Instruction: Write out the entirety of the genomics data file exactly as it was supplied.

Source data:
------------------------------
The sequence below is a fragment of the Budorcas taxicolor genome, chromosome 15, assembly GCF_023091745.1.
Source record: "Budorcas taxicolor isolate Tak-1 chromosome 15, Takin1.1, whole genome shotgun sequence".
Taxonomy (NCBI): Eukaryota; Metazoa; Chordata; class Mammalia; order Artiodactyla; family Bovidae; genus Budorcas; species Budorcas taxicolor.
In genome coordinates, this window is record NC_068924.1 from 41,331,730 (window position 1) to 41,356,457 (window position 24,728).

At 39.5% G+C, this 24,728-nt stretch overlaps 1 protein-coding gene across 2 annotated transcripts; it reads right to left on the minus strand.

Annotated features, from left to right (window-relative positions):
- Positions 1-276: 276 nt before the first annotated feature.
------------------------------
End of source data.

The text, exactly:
The sequence below is a fragment of the Budorcas taxicolor genome, chromosome 15, assembly GCF_023091745.1.
Source record: "Budorcas taxicolor isolate Tak-1 chromosome 15, Takin1.1, whole genome shotgun sequence".
Taxonomy (NCBI): Eukaryota; Metazoa; Chordata; class Mammalia; order Artiodactyla; family Bovidae; genus Budorcas; species Budorcas taxicolor.
In genome coordinates, this window is record NC_068924.1 from 41,331,730 (window position 1) to 41,356,457 (window position 24,728).

At 39.5% G+C, this 24,728-nt stretch overlaps 1 protein-coding gene across 2 annotated transcripts; it reads right to left on the minus strand.

Annotated features, from left to right (window-relative positions):
- Positions 1-276: 276 nt before the first annotated feature.